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  1. #1
    Join Date
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    Smile Design considerations about primary and foreign keys

    Hi everyone, here´s my question:

    Consider that you want a model a problem in which there are N buildings, numbered sequentially, each building has N floors numbered sequentially and each floor has N rooms numbered sequentially too. So there are several ways to model this:

    A)

    Buildings

    building_num INTEGER (PRIMARY KEY)

    Floors

    floor_num INTEGER (PRIMARY KEY)
    building_num INTEGER (PRIMARY KEY) (FOREIGN KEY to Buildings)

    Rooms

    room_num INTEGER (PRIMARY KEY)
    building_num INTEGER (PRIMARY KEY) (FOREIGN KEY to Buildings)
    floor_num INTEGER (PRIMARY KEY) (FOREIGN KEY to Floors)

    As you can see there´s a lot of redundancy in this tables, but if I conserve the model this way it will support easily changes in requirements like storing other data about floors without a lot of work. Now consider the following version:

    B)

    Buildings

    id_building INTEGER (PRIMARY KEY)
    num_building INTEGER

    Floors

    id_floor INTEGER (PRIMARY KEY)
    id_building INTEGER (FOREIGN KEY to Buildings)
    num_floor INTEGER

    Rooms

    id_room INTEGER (PRIMARY KEY)
    id_floor (FOREIGN KEY to Floors)
    num_floor

    With this approach we could reference from another table a single row of Rooms table with only the id_room value which is an autonumeric value but I would have to examine each table primary, foreign keys and other attributes in order to identify the desired room what could cause query complexity and performance hit in the future if those tables become very large. Also for this design I would need 2 indexes per table (the primary key and a unique constraint for num_x).

    Another way would be having a table called Rooms with all the data it requires and omitting tables Buildings and Floors like this way:

    C)

    Rooms

    room_num INTEGER (PRIMARY KEY)
    floor_num INTEGER (PRIMARY KEY)
    building_num INTEGER (PRIMARY KEY)

    But the real problem with this is that I if I want to reference a single row of this table I would have to conserve a composite key of 3 columns in the referencing tables which duplicates a lot of data.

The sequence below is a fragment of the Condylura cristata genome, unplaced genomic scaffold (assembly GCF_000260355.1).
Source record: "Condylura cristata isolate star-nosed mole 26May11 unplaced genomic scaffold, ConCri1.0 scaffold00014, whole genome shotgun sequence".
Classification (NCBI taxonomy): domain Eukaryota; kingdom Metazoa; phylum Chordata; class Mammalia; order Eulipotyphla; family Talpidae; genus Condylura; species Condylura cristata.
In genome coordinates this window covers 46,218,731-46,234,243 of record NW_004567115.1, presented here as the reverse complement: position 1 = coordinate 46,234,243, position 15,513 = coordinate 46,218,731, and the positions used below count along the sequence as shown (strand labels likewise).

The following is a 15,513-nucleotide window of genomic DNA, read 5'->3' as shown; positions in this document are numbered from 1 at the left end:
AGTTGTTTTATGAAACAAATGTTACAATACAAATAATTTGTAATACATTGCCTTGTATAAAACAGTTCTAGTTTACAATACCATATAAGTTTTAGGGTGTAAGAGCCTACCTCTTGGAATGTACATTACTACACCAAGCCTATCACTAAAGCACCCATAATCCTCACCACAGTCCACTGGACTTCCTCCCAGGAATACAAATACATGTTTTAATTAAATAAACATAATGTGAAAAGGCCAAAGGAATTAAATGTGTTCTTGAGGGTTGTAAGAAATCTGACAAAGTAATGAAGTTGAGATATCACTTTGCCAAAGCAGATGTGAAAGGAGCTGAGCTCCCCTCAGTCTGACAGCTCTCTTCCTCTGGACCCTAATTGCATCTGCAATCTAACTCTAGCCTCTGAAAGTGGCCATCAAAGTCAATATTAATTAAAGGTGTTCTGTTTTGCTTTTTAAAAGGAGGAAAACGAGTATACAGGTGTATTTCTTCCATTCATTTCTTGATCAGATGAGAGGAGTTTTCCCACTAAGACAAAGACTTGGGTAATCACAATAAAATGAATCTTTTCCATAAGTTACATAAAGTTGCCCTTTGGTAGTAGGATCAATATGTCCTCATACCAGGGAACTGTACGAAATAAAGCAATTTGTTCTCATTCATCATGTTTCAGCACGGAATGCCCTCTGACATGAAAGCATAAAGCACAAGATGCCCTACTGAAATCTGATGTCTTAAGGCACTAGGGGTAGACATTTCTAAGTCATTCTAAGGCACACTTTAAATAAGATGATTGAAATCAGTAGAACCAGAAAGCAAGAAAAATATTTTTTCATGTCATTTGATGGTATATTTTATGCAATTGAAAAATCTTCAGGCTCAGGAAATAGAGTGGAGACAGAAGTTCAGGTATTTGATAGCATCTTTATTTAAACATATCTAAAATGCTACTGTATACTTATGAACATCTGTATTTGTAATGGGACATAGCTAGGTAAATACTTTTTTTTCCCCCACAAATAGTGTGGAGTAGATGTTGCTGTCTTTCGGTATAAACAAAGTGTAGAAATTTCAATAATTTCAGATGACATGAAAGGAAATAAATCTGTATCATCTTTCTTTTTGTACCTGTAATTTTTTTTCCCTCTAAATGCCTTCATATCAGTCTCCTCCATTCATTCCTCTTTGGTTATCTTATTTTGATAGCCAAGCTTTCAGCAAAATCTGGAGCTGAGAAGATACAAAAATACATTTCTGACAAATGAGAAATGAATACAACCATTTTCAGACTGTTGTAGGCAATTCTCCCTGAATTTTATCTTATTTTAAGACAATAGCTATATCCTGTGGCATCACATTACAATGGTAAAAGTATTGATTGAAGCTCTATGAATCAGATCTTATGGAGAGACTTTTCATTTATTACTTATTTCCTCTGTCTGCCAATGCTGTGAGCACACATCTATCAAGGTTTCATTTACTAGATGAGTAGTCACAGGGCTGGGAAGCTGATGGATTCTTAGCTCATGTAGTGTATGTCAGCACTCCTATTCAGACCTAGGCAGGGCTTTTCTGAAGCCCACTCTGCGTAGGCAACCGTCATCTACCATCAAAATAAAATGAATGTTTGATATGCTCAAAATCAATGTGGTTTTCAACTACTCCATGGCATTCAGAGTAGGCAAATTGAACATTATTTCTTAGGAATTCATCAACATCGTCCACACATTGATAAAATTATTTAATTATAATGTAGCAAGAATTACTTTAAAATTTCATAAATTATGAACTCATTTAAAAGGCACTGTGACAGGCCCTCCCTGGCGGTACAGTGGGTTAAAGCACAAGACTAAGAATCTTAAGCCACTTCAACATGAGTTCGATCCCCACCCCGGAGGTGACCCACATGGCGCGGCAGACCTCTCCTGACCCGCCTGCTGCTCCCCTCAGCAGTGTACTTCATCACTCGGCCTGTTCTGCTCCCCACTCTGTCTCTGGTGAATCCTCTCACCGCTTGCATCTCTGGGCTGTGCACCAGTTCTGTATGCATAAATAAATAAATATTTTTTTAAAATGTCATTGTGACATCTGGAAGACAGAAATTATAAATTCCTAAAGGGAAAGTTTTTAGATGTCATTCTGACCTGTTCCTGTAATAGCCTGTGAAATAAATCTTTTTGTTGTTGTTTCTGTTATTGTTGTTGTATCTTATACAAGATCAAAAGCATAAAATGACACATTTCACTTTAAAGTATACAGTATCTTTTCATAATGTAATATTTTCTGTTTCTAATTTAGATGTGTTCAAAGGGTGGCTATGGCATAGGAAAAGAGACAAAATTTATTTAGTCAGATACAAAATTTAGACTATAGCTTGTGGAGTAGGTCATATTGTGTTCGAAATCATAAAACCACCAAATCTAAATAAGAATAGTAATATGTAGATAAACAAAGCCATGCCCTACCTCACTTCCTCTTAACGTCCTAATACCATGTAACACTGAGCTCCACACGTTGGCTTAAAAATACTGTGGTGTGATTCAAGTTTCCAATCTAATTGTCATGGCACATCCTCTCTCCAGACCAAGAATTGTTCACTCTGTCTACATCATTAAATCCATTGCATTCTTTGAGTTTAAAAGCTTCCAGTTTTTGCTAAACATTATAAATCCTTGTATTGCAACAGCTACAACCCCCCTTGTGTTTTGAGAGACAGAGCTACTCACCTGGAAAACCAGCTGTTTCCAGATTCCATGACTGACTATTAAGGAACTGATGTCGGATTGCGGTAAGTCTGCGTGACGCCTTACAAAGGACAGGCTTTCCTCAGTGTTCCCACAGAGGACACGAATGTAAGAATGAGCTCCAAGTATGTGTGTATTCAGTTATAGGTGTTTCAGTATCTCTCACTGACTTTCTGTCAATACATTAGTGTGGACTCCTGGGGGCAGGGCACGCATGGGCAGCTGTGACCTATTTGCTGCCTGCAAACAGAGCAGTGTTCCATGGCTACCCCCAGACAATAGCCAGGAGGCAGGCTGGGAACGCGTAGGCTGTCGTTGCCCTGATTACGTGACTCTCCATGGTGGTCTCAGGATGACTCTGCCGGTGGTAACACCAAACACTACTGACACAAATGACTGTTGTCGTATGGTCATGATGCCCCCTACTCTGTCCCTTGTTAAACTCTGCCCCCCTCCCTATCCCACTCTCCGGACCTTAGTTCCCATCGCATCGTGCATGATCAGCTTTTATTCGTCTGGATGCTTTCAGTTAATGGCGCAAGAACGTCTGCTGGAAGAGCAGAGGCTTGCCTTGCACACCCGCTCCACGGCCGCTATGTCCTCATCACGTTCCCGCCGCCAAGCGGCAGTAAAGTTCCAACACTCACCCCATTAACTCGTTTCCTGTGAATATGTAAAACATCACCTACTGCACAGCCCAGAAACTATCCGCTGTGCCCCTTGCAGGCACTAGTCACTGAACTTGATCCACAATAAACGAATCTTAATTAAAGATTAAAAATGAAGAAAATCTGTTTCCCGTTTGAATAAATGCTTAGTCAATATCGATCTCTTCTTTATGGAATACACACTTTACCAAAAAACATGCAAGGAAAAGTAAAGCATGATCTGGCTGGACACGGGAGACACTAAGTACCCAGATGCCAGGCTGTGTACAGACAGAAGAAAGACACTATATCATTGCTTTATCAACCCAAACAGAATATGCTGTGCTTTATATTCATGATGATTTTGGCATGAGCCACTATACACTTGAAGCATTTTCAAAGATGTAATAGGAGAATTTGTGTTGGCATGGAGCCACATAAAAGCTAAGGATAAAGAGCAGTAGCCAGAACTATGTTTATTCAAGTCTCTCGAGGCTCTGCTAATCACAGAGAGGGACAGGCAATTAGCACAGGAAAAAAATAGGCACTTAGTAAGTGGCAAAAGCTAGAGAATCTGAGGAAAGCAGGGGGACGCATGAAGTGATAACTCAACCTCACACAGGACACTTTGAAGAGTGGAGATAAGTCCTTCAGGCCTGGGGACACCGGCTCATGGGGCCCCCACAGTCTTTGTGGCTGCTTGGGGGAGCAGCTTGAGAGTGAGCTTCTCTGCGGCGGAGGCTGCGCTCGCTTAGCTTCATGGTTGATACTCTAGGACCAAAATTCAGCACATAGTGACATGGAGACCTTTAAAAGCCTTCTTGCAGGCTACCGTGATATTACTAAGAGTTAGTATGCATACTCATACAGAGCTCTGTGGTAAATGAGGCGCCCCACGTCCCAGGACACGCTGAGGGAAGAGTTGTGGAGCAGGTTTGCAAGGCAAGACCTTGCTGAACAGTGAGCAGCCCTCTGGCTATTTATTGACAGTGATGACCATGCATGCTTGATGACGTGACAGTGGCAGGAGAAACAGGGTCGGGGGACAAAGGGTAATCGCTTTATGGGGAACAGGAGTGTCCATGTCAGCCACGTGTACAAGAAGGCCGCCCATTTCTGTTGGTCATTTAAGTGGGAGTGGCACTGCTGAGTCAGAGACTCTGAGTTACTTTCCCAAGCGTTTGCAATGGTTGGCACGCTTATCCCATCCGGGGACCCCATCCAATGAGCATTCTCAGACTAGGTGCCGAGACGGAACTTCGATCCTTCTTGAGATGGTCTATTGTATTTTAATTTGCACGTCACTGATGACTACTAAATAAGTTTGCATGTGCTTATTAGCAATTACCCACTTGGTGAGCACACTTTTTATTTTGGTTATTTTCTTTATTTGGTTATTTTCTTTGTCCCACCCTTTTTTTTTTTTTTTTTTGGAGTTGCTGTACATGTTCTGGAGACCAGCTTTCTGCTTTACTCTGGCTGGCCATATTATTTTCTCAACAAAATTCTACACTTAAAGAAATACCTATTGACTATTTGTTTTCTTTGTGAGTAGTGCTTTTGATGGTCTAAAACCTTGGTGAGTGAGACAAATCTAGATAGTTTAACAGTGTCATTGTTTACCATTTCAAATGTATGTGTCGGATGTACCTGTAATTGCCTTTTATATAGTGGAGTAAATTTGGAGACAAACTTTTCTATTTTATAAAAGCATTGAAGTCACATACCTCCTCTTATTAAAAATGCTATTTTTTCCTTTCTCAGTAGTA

And maybe another way could be the following:

    D)

    Rooms

    id_room INTEGER (PRIMARY KEY)
    room_num INTEGER (PRIMARY KEY)
    floor_num INTEGER (PRIMARY KEY)
    building_num INTEGER (PRIMARY KEY)

    But this will need again two indexes (primary key and unique constraint) instead of only 1 (primary key).

    Every table in above possible solutions is normalized to the third normal form but as you can see each approach has its advantages and disadvantages but I´m not sure what to do? which one do you consider the best? is there another way to model this situation?, is there something I haven´t consider? in simple words... WHAT DO YOU THINK??????
    Last edited by rdx23; 09-28-07 at 23:07.

  2. #2
    Join Date
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    A is wrong. Should say:

    room_num INTEGER (PRIMARY KEY)
    building_num INTEGER (PRIMARY KEY)
    floor_num INTEGER (PRIMARY KEY)
    FOREIGN KEY building_num, floor_num ON Floors

    Why do you think there's "a lot of redundancy" in A? If you implement these foreign key constraints, you can tell the DBMS to cascade updates and deletes, so there's no additional work to manage it on your part. Using surrogates as you do in other examples requires extra code to create the surrogates.

    Personally, I've never been a big fan of surrogate keys. But, the fact is that building numbers and room numbers are *already* surrogate keys, so your designs B and D are using surrogates to surrogates. I don't think you can really simplify your SQL much by using an extra layer of surrogates, and the usual performance claims don't apply when everything is a bunch of ints.